Screenwriter John Collee is joining William this week on a very socially-distant recording, calling in from 7,511 miles away! We discuss John’s thoughts on living an exciting life that gives you the inspiration to write, collaborating and building relationships, and his ideas about story structure, and then talk about the screenplay to ‘Hotel Mumbai’, which he co-wrote with director Anthony Maras.

Want to comment, get news and join episode discussions? Follow our instagram @21st_rewrite. Letterboxd film reviews @whacoldwell

For more information on the show and to contact us check out our homepage.

The 21st Recap (Season Two) - Year-In-Review and Awards

We celebrate another run of 21 episodes with the latest edition of ‘The 21st Recap’! The first part of this episode is intended as an introduction to to listeners who are unfamiliar with the show and who want a guide to what we do and what we talk about. This summary of our latest episodes including clips highlighting some of the great guests that have been on the show recently.

For our veteran fans, we also present the second round of ‘Rewrite’ awards, with every screenplay up for nomination. Skip ahead to 1:40:00 to hear the awards and jump over the recaps.

Want to comment, get news and join episode discussions? Follow our instagram @21st_rewrite. Letterboxd film reviews @whacoldwell

For more information on the show and to contact us check out our homepage.

Three Billboards Outside Ebbing, Missouri (2017) - Screenplay by Martin McDonagh

In this episode, William and Alan discuss Martin McDonagh's powerful exploration of anger, blame and the drive for taking revenge. The inhabitants of a small rural town are brought into conflict as a result of a bereaved mother putting up three billboards directly attacking the police chief of failing to investigate her daughter's murder. Having read the full version of the screenplay we share some of the details of scenes that were taken out from the film, explore how McDonagh made the characterisation and dialogue so effective, and try to define precisely what we think this story is about.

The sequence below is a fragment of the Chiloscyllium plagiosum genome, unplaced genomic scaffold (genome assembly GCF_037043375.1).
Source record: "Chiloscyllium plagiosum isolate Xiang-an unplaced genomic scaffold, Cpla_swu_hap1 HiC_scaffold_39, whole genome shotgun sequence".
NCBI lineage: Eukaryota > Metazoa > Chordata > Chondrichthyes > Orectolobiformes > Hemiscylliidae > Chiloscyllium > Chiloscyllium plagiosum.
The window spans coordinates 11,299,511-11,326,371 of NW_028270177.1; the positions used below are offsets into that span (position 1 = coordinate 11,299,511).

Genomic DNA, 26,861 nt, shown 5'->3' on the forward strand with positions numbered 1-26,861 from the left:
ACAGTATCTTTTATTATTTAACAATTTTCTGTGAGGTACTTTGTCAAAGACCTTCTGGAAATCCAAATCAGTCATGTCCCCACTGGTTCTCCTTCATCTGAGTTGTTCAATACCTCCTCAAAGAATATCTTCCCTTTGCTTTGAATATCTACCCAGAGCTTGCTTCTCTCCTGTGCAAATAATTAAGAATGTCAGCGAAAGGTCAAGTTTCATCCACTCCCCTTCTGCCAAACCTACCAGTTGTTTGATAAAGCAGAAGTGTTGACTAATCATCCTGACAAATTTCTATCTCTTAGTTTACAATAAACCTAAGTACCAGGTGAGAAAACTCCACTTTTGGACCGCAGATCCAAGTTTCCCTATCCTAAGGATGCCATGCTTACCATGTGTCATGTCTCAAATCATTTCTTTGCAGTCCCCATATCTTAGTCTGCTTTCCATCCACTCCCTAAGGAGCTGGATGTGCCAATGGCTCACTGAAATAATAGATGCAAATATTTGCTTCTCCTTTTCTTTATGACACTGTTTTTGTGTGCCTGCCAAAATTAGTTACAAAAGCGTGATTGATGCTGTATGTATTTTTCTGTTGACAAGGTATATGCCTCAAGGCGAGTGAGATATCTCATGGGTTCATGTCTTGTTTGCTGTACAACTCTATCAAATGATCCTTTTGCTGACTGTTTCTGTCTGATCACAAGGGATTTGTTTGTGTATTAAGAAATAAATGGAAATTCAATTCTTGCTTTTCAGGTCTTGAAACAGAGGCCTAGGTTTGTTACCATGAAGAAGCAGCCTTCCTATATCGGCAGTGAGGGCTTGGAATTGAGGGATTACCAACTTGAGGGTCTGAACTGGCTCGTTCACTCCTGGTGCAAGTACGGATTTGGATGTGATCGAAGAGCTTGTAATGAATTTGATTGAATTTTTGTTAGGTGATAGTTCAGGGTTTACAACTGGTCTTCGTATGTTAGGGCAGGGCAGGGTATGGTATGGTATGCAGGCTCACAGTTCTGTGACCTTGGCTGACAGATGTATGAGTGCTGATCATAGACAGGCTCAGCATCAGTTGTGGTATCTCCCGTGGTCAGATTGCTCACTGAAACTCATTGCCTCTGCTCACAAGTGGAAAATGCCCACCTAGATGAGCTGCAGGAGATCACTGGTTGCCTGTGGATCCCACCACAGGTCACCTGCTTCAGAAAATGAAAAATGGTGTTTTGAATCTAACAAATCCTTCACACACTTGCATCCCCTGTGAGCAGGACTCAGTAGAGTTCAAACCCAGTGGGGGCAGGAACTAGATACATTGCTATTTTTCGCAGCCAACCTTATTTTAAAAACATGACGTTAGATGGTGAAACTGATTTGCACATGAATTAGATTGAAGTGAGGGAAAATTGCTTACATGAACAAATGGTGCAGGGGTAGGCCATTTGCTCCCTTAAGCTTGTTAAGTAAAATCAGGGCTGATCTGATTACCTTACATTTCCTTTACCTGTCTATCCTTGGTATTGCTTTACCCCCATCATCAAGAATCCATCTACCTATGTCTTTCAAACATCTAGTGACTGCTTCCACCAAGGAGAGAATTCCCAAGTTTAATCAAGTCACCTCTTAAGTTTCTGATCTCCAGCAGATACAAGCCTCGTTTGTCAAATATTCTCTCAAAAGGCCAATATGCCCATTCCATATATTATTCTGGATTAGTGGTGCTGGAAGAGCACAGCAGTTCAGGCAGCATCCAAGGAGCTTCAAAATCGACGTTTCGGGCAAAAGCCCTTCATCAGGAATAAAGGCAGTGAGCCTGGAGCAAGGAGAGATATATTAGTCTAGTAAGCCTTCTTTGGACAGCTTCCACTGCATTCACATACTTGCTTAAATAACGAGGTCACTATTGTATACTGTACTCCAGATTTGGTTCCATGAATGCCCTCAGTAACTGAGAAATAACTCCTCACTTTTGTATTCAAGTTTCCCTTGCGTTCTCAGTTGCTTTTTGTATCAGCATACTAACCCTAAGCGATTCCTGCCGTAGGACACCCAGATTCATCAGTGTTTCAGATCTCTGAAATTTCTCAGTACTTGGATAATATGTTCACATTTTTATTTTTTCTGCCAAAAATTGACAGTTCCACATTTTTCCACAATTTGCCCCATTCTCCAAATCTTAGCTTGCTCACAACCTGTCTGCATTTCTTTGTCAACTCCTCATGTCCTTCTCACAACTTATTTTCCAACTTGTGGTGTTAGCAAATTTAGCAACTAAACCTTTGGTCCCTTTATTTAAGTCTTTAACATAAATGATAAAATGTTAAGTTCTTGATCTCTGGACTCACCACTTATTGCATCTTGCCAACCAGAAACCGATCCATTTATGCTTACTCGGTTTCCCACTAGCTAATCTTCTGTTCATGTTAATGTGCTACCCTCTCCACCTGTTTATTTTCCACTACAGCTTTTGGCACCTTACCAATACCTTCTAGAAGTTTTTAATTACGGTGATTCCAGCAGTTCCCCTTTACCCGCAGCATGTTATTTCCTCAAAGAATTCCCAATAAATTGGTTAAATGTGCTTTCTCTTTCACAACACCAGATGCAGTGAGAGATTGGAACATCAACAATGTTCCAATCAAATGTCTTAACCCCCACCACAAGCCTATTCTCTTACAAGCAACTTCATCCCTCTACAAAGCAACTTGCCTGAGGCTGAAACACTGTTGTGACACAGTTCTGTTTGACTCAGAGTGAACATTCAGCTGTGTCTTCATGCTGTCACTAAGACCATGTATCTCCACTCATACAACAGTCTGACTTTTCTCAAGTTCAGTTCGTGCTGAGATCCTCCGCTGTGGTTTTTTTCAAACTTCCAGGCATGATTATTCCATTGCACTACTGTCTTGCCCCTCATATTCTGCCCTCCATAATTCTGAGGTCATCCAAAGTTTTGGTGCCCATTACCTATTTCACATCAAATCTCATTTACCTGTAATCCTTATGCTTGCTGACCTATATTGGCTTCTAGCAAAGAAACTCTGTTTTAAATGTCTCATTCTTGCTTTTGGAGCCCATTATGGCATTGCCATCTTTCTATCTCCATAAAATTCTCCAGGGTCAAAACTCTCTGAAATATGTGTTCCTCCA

Want to comment, get news and join episode discussions? Follow our instagram @21st_rewrite. Letterboxd film reviews @whacoldwell

For more information on the show and to contact us check out our homepage.

Children of Men (2006) - Screenplay by Alfonso Cuarón, Timothy J Sexton, David Arata, Mark Fergus & Hawk Ostby - Writing a Movie - Review

What happens when a visionary director chooses to adapt a novel, without actually reading the whole book? ‘Children of Men’ is one of the greatest science fiction films of the early twenty-first century, and results from a collaboration between Alfonso Cuarón and no less than four other writers (all of whom, presumably, did read the book). William and Alan take a look at this remarkable screenplay and its origins in the pages of P. D. James’ 1992 novel ‘The Children of Men’, while drawing out some of the key elements that make the story work on the page and on the screen, and explore the concept of finding hope when humanity feels it no longer has a future.

Want to comment, get news and join episode discussions? Follow our instagram @21st_rewrite. Letterboxd film reviews @whacoldwell

For more information on the show and to contact us check out our homepage.

Black Swan (2010) - Screenplay by Mark Heyman, Andres Heinz and John McLaughlin - Writing a Movie - Review